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Discussion Starter #1
I need some help with a Prop/Scene Idea- mini spoiler alert if you have not seen Stranger Things and are planning too (which you should!). I'll try to write this to not give away TOO much.

This one should be pretty simple, but trying to avoid buying an expensive prop controller, if possible. Basically, I want to get Christmas lights to rotate on/off in a sequence.

Scene setup-tons of Christmas lights all over the room/ceiling, then on one wall I'll have the whole alphabet spelt out with one light bulb at each letter.
The most basic version- the Christmas lights throughout the room will flash on and off, then I will need a few lights to turn on and off in sequence to spell out a word. I am good with as few as three letters.
-already have a bunch of good ideas to use with this, but really like this being the main focus in my Paneled Basement (plays right into the Stranger Things' 80s vibe!).

I see this would be fairly easy with a picoboo type controller, but trying to think if there is a more cost effective way to do this. Now- I am good at building, electrical, and so on. But programing has me a little apprehensive, unless it is REALLY simple then I can likely figure it out...

If I get these photos to upload right, I am attaching a couple photos from Stranger Things if that helps show what I am thinking.

ST1.jpg
ST2.JPG

Thank you guys and gals are all awesome! I've been lurking a couple years, but inspired by a ton of your great ideas! (tombstones, fog chillers, projections, lighting, and tons or misc. props)
 

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Had to log in for this one as lighting is my specialty. The hardest part of this project is going to be the wiring. Store bought lights are wired in parallel, and you need individual control. I'd go with LEDs so you don't have to mess with line voltage. If using LEDs individually wired but disguised as a standard string and run to an arduino, or pic, or stamp, (whatever hardware floats your boat) it shouldn't take more than an hours programming to flash them. Just a few minutes if you just want the letters R-U-N.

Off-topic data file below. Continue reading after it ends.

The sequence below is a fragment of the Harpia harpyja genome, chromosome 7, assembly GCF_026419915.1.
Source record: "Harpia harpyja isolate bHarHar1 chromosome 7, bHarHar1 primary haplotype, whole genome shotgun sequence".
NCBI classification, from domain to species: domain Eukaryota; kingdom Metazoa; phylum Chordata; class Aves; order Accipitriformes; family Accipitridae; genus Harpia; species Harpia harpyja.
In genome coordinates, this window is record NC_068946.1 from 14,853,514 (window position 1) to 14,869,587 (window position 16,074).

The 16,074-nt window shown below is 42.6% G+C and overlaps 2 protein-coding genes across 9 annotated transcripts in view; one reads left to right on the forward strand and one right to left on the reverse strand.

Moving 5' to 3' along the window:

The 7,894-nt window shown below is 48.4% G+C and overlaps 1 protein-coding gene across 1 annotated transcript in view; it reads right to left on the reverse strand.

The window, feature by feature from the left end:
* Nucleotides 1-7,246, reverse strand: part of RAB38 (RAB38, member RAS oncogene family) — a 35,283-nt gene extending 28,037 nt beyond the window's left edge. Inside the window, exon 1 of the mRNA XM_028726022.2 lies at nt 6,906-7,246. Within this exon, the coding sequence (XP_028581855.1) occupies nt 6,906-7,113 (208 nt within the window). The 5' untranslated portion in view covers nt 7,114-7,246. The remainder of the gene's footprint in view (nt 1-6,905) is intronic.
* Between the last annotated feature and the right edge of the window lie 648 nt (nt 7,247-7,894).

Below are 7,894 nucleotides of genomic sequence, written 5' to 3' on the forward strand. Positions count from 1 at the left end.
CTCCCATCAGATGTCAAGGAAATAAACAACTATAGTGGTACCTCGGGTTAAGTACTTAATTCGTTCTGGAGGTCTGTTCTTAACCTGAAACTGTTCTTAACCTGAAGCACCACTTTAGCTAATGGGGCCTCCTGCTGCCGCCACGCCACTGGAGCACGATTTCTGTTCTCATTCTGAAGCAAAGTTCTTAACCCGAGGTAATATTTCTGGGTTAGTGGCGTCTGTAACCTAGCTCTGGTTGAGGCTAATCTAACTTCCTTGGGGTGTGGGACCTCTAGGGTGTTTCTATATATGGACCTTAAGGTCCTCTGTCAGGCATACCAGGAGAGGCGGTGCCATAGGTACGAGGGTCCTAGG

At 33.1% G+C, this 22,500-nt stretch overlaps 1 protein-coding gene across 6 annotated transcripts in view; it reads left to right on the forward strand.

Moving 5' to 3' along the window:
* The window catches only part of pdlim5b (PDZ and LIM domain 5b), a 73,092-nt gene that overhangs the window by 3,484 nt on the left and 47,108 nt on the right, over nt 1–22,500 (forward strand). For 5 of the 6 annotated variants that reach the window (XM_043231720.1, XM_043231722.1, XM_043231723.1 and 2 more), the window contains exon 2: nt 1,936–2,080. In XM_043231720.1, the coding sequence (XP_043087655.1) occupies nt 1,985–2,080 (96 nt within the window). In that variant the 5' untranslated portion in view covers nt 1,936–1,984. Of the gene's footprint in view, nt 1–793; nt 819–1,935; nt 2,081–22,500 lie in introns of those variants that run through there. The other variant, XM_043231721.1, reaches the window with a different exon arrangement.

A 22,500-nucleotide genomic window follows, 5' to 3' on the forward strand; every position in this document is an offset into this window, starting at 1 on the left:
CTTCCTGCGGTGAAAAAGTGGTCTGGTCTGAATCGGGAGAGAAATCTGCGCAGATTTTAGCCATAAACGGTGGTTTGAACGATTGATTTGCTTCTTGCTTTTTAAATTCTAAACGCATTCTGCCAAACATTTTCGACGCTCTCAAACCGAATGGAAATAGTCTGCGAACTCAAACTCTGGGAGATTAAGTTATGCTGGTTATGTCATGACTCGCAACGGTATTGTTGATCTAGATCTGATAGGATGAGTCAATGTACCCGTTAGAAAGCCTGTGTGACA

Keep in mind if you want the whole alphabet, then you need a processor with at least 26 IO pins. You can knock that down to 13 by wiring LEDs in reverse parallel pairs, but you loose the ability to turn them all on at once. There are ways to reduce IO count more (Google multiplexing and charlieplexing), but your adding programming complications to save wiring.
 

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Discussion Starter #4
Patrick, thanks! May have to go arduino, but am completely lost in that world... was hoping some other easy way. Even the easy how to videos make my head hurt. I get the wiring side, figure just 3 lights would work.

Chimp- lol, that's why I was hoping for a different way!
 

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Arduino is designed to be easy to get into. The usual first sketch people do is one of the examples called blink. It is for blinking an led. If you look at it and understand what it does, you can have it flashing the three letters in five minutes easily. Hell, wire it up and I'll write the code for you.
 

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For maximum flexibility, you'd want individually addressable LEDs. Maybe something like Adafruit's Neopixels, which use three wires to potentially supply a very large number of LEDs. Each LED determines whether it is supposed to turn on and with what color via the data signal's timing, which you don't deal with directly. You just use Adafruit's arduino library and call their functions.

Just to give you an idea, one of my current projects has 19 Neopixels (a 7-pixel Jewel with a 12 pixel ring surrounding it), wired together. Still has three wires: +5v, Ground, and Data. I can address any of those pixels individually in code, like